A tongue twister is a phrase, sentence, or rhyme that presents difficulties when spoken as it contains similar sounds—Whistle for the thistle sifter, for example. To get the full effect of a tongue twister, you should try to repeat it several times as quickly as possible without stumbling or mispronouncing.
"Red Lorry, Yellow Lorry"
Tongue twisters have long been a popular form of wordplay, particularly for schoolchildren, but they also have a more serious side—they are used in elocution teaching and in the treatment of some speech defects.
The collection of funny tongue twisters presented here, however, is purely for entertainment, and consists of many old favorites as well as some new ones—try to tackle tricksy tongue twisters today!
Picky people pick Peter Pan Peanut Butter, 'tis the peanut butter picky people pick.
—from the Peter Pan Peanut Butter commercial

How many boards
Could the Mongols hoard
If the Mongol hordes got bored?
—from the comic 'Calvin & Hobbes'

Seventy-seven benevolent elephants
—harder than it seems

Santa's Short Suit Shrunk
—name of a children's book

I was born on a pirate ship
—Hold your tongue while saying it

A big black bug bit a big black dog on his big black nose!
—by Kitty Morrow

Rudder valve reversals
—the cause of some plane crashes

Bobby Bippy bought a bat.
Bobby Bippy bought a ball.
With his bat Bob banged the ball,
Banged it bump against the wall,
But so boldly Bobby banged it
That he burst his rubber ball.
"Boo!" cried Bobby.
Bad luck ball,
Bad luck Bobby, bad luck ball.
Now to drown his many troubles
Bobby Bippy's blowing bubbles.
—from mid-Willamette Valley theater

Caution: Wide Right Turns
—seen on semi-tractor trailers

Triple Dickle
—a strong drink

Chester Cheetah chews a chunk of cheap cheddar cheese.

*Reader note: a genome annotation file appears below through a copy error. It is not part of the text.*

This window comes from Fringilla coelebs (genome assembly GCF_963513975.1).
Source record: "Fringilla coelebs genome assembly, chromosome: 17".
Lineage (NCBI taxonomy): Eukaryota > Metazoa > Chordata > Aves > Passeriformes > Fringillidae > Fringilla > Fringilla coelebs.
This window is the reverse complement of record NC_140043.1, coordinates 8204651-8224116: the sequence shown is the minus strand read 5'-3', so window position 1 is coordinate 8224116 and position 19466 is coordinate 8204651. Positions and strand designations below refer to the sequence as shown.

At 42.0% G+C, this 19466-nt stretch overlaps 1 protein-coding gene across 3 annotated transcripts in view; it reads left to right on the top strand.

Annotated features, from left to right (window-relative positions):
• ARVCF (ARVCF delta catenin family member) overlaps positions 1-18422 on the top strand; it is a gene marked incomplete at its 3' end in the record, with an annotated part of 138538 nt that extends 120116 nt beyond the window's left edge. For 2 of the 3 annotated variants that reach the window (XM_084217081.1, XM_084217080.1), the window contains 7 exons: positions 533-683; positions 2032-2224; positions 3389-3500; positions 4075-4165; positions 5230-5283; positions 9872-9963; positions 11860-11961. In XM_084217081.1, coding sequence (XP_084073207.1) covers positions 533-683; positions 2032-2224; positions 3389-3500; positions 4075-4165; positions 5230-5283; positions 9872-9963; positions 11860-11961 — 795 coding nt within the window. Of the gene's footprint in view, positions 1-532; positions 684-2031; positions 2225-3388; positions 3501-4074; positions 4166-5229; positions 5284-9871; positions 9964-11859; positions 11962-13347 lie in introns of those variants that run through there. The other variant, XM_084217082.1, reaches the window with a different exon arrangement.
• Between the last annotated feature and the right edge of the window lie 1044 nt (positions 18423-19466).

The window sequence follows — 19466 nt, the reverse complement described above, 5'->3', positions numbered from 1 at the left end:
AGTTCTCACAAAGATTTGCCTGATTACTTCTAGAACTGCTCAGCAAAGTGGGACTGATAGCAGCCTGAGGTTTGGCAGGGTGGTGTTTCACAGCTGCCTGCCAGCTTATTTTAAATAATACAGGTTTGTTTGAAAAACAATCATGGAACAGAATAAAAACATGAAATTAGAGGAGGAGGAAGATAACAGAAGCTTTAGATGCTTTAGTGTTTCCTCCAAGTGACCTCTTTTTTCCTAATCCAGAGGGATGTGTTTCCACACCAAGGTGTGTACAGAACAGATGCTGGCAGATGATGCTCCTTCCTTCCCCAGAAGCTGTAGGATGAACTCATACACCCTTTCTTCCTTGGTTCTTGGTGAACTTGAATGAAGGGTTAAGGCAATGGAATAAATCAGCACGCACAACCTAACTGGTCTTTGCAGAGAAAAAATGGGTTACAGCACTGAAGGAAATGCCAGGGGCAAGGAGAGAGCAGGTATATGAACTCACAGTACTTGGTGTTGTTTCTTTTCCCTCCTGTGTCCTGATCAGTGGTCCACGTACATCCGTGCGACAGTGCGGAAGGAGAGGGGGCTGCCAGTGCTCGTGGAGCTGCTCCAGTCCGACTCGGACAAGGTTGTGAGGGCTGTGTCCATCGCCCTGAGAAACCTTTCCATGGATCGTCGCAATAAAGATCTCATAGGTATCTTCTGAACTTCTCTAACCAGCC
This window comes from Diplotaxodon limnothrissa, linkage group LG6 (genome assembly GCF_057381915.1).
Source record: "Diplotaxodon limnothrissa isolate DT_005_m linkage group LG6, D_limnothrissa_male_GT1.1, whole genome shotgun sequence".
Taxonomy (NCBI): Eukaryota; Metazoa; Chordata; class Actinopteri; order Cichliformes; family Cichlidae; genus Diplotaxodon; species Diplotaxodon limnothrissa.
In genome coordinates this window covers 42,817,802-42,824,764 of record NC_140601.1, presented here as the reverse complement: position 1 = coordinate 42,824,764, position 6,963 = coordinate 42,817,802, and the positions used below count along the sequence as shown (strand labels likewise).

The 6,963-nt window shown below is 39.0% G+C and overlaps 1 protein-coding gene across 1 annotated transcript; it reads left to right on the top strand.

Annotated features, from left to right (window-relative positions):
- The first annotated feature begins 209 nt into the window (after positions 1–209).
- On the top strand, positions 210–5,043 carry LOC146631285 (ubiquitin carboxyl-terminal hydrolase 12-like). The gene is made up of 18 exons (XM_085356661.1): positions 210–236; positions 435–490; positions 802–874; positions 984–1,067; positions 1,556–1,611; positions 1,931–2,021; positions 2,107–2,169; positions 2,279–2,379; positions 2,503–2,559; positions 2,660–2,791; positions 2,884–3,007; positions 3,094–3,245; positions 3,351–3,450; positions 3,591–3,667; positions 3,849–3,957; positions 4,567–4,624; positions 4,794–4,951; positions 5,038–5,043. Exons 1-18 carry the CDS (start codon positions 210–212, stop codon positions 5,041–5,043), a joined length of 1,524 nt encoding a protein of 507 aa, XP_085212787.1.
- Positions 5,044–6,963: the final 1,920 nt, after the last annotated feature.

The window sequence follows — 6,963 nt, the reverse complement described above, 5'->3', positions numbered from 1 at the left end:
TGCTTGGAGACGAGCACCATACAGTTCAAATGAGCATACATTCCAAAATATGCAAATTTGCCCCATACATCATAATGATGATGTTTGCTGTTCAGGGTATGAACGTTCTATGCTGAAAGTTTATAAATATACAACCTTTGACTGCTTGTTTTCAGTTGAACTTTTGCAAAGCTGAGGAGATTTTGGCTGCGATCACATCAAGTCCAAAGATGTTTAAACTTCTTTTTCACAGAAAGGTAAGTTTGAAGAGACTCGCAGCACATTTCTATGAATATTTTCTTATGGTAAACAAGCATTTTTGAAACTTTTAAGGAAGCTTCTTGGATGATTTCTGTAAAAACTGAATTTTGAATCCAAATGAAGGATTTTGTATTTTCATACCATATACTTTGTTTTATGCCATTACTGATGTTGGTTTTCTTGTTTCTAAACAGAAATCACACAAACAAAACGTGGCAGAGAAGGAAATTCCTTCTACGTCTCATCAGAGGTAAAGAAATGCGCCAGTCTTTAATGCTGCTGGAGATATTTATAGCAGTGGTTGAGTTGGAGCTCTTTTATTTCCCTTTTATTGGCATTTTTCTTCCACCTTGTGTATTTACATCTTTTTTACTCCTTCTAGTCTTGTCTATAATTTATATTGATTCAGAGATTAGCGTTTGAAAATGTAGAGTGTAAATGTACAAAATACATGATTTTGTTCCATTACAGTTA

—from a high school singing class

Double bubble gum, bubbles double.
—children’s tongue twister

East Fife Four, Forfar Five
—an actual football result from the Scottish third division

11 was a racehorse,
22 was 12,
1111 race,
22112.
—Wunwun was a racehorse, Tutu was one too. Wunwun won one race, Tutu won one too.

She stood on the balcony, inexplicably mimicking him hiccuping, and amicably welcoming him in.
—an actor's vocal warm-up for lips and tongue

Chukotko-Kamchatkan
—pertaining to the Siberian people living in Kamchatka

Thirty-three thousand people think that Thursday is their thirtieth birthday.
—by Julia Dicum

As he gobbled the cakes on his plate,
the greedy ape said as he ate,
the greener green grapes are,
the keener keen apes are
to gobble green grape cakes,
they're great!
—from Dr. Seuss's O Say Can You Say?

But she as far surpasseth Sycorax,
As great'st does least.
—Caliban describing Miranda's beauty in The Tempest, by William Shakespeare

Suzie, Suzie, working in a shoeshine shop.
All day long she sits and shines,
all day long she shines and sits,
and sits and shines, and shines and sits,
and sits and shines, and shines and sits.
Suzie, Suzie, working in a shoeshine shop.
Tommy, Tommy, toiling in a tailor's shop.
All day long he fits and tucks,
all day long he tucks and fits,
and fits and tucks, and tucks and fits,
and fits and tucks, and tucks and fits.
Tommy, Tommy, toiling in a tailor's shop.
—sung by Ian Mackintosh

Two to two to Tooting too!
—Announcement at Victoria Station, London

Extinct insects' instincts, extant insects' instincts.
—by Pierre Abbat

Elmer Arnold, Courtney Dworkin, Robert Wayne Rutter
—personal names